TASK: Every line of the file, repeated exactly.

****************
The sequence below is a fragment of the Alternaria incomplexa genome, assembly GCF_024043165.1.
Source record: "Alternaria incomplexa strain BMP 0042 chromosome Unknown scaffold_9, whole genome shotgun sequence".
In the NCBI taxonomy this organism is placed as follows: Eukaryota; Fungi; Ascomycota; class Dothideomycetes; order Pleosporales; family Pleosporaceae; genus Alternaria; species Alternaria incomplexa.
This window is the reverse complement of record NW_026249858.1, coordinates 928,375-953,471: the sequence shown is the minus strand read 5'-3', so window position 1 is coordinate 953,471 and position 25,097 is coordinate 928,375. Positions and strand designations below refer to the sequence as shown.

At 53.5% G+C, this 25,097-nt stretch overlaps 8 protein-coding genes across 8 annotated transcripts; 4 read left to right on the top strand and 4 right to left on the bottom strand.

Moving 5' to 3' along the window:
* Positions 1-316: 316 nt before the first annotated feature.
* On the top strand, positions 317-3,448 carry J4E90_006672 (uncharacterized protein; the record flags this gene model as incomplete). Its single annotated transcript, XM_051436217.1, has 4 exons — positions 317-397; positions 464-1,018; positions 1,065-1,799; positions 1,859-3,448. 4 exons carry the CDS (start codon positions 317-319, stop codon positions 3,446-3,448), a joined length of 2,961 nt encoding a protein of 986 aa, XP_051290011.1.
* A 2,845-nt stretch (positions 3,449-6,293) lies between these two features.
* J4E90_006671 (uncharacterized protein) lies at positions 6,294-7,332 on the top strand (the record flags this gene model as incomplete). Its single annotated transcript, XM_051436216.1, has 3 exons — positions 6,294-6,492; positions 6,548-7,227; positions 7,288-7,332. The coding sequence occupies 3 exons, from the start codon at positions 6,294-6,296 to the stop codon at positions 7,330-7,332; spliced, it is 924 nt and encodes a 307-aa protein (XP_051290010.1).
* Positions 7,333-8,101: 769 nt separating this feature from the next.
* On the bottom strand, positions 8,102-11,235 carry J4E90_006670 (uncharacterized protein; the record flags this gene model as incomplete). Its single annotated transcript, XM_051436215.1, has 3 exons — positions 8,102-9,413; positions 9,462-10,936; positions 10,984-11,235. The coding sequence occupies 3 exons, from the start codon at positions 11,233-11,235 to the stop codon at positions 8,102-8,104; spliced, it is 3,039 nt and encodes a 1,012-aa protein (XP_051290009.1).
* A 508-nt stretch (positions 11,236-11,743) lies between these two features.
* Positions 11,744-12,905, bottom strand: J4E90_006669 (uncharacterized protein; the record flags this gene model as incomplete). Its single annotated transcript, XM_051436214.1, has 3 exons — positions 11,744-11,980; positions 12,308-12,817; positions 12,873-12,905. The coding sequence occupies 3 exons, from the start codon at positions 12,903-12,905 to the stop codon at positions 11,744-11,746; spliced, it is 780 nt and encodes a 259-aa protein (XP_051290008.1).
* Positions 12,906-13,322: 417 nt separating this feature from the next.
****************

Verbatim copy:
The sequence below is a fragment of the Alternaria incomplexa genome, assembly GCF_024043165.1.
Source record: "Alternaria incomplexa strain BMP 0042 chromosome Unknown scaffold_9, whole genome shotgun sequence".
In the NCBI taxonomy this organism is placed as follows: Eukaryota; Fungi; Ascomycota; class Dothideomycetes; order Pleosporales; family Pleosporaceae; genus Alternaria; species Alternaria incomplexa.
This window is the reverse complement of record NW_026249858.1, coordinates 928,375-953,471: the sequence shown is the minus strand read 5'-3', so window position 1 is coordinate 953,471 and position 25,097 is coordinate 928,375. Positions and strand designations below refer to the sequence as shown.

At 53.5% G+C, this 25,097-nt stretch overlaps 8 protein-coding genes across 8 annotated transcripts; 4 read left to right on the top strand and 4 right to left on the bottom strand.

Moving 5' to 3' along the window:
* Positions 1-316: 316 nt before the first annotated feature.
* On the top strand, positions 317-3,448 carry J4E90_006672 (uncharacterized protein; the record flags this gene model as incomplete). Its single annotated transcript, XM_051436217.1, has 4 exons — positions 317-397; positions 464-1,018; positions 1,065-1,799; positions 1,859-3,448. 4 exons carry the CDS (start codon positions 317-319, stop codon positions 3,446-3,448), a joined length of 2,961 nt encoding a protein of 986 aa, XP_051290011.1.
* A 2,845-nt stretch (positions 3,449-6,293) lies between these two features.
* J4E90_006671 (uncharacterized protein) lies at positions 6,294-7,332 on the top strand (the record flags this gene model as incomplete). Its single annotated transcript, XM_051436216.1, has 3 exons — positions 6,294-6,492; positions 6,548-7,227; positions 7,288-7,332. The coding sequence occupies 3 exons, from the start codon at positions 6,294-6,296 to the stop codon at positions 7,330-7,332; spliced, it is 924 nt and encodes a 307-aa protein (XP_051290010.1).
* Positions 7,333-8,101: 769 nt separating this feature from the next.
* On the bottom strand, positions 8,102-11,235 carry J4E90_006670 (uncharacterized protein; the record flags this gene model as incomplete). Its single annotated transcript, XM_051436215.1, has 3 exons — positions 8,102-9,413; positions 9,462-10,936; positions 10,984-11,235. The coding sequence occupies 3 exons, from the start codon at positions 11,233-11,235 to the stop codon at positions 8,102-8,104; spliced, it is 3,039 nt and encodes a 1,012-aa protein (XP_051290009.1).
* A 508-nt stretch (positions 11,236-11,743) lies between these two features.
* Positions 11,744-12,905, bottom strand: J4E90_006669 (uncharacterized protein; the record flags this gene model as incomplete). Its single annotated transcript, XM_051436214.1, has 3 exons — positions 11,744-11,980; positions 12,308-12,817; positions 12,873-12,905. The coding sequence occupies 3 exons, from the start codon at positions 12,903-12,905 to the stop codon at positions 11,744-11,746; spliced, it is 780 nt and encodes a 259-aa protein (XP_051290008.1).
* Positions 12,906-13,322: 417 nt separating this feature from the next.